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UBC Theses and Dissertations

Salish Sea Pacific sand lance (Ammodytes personatus) spawning habitat distribution, population trajectory, and threats Huard, Jacqueline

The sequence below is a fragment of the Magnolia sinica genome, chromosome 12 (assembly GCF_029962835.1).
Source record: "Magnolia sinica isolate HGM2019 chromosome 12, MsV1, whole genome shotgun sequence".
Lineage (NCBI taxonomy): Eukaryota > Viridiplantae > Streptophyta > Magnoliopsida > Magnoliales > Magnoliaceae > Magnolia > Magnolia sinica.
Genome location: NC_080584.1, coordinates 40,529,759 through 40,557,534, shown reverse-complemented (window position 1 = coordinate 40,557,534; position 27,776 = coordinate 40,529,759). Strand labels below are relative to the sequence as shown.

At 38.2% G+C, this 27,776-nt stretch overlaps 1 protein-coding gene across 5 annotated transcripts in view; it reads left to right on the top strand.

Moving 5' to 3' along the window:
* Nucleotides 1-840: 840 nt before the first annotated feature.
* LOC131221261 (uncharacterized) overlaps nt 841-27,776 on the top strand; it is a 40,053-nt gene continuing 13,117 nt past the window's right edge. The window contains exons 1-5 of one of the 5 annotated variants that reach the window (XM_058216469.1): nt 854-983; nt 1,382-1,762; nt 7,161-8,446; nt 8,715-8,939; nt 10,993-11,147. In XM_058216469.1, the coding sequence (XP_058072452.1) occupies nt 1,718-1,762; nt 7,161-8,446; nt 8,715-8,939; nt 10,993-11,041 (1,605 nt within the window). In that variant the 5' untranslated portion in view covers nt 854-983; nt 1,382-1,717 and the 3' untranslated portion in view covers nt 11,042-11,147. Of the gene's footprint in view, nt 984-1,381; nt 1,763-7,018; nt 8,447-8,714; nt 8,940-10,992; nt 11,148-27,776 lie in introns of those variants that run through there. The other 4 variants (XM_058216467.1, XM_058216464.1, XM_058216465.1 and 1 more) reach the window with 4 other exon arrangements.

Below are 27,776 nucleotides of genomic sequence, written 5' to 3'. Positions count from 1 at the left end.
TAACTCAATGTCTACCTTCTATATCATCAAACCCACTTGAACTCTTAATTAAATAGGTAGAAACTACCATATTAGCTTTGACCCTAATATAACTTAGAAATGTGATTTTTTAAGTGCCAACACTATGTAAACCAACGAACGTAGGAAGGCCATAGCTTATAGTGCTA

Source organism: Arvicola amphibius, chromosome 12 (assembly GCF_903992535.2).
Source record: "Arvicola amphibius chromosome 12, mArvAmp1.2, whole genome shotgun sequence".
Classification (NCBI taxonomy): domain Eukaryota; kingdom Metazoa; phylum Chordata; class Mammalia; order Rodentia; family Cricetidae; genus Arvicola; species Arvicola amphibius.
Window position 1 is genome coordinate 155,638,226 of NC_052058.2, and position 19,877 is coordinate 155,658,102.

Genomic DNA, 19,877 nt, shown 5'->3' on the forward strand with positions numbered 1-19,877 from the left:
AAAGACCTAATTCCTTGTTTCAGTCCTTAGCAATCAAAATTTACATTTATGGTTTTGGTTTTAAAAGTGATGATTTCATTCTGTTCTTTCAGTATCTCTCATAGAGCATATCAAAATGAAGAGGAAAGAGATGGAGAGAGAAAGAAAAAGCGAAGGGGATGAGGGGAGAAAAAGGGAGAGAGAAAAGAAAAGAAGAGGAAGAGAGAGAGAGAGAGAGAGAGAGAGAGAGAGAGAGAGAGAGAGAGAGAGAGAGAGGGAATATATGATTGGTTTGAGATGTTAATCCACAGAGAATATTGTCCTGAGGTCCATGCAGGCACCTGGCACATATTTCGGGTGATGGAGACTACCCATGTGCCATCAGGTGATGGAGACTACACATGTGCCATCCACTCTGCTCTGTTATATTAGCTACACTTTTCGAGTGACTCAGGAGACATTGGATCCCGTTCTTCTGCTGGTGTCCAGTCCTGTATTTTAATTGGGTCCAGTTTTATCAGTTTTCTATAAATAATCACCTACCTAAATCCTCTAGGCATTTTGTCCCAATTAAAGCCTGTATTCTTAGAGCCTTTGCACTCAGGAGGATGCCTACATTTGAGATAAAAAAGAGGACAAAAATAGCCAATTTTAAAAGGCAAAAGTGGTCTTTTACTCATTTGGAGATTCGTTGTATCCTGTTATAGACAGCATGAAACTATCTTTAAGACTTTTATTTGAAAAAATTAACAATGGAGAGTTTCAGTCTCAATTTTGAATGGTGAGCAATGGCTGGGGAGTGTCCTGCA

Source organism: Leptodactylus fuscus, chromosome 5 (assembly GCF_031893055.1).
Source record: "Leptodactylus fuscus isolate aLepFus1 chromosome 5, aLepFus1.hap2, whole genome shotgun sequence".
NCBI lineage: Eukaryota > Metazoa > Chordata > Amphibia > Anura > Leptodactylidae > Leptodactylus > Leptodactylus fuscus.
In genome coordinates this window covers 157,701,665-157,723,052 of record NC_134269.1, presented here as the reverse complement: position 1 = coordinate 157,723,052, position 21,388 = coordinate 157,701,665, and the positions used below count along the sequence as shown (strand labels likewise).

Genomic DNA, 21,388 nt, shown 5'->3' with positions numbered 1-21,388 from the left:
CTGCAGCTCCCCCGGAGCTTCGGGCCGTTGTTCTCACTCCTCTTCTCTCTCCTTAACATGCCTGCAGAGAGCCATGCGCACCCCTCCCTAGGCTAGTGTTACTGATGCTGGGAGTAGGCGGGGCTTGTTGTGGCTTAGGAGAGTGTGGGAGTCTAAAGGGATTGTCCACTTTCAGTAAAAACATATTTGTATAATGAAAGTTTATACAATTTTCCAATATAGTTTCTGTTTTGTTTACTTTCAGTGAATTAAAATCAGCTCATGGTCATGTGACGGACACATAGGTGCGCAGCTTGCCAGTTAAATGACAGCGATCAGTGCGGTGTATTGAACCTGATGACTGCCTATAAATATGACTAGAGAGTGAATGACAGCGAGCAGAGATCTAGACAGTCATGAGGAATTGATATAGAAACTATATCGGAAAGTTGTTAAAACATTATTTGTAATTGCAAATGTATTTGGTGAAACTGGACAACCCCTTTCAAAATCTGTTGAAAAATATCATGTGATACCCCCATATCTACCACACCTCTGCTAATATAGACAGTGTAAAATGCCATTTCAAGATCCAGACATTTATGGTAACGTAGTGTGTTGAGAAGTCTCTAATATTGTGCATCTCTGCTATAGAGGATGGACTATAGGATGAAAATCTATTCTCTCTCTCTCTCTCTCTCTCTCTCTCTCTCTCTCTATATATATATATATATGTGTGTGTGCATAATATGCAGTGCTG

Pacific sand lance (Ammodytes personatus) are a small forage fish that play a significant role in the nearshore ecosystems of the Salish Sea, a highly biodiverse and densely populated inland sea in the northeast Pacific Ocean. Despite this important role, sand lance are data deficient. Little information about the species' habitat distribution, population status, and the threats it faces are available across their entire range making management and policy decisions difficult. Concerned conservation organizations and scientists throughout the Salish Sea, have been gathering observations of sand lance and other forage fish species since 2001. Increasing participation in community science surveys for intertidal Pacific sand lance spawning habitat has resulted in the detection of eggs on >90 beaches in the Canadian Salish Sea between 2001 and 2021. Using these data, I developed a Maximum Entropy (MaxEnt) habitat suitability model and found that less than 6% of the intertidal zone of the Canadian Salish Sea is likely to provide suitable spawning habitat for sand lance. To better understand how to conserve this species and their limited and rare habitat, I worked with 38 experts to conduct a population and vulnerability assessment for Salish Sea sand lance via a three-part structured expert elicitation. Under ‘business as usual’ the survey results suggest sand lance populations are in decline and impacts associated with climate change, pollution, and human development consistently ranked as the highest threats of concern.

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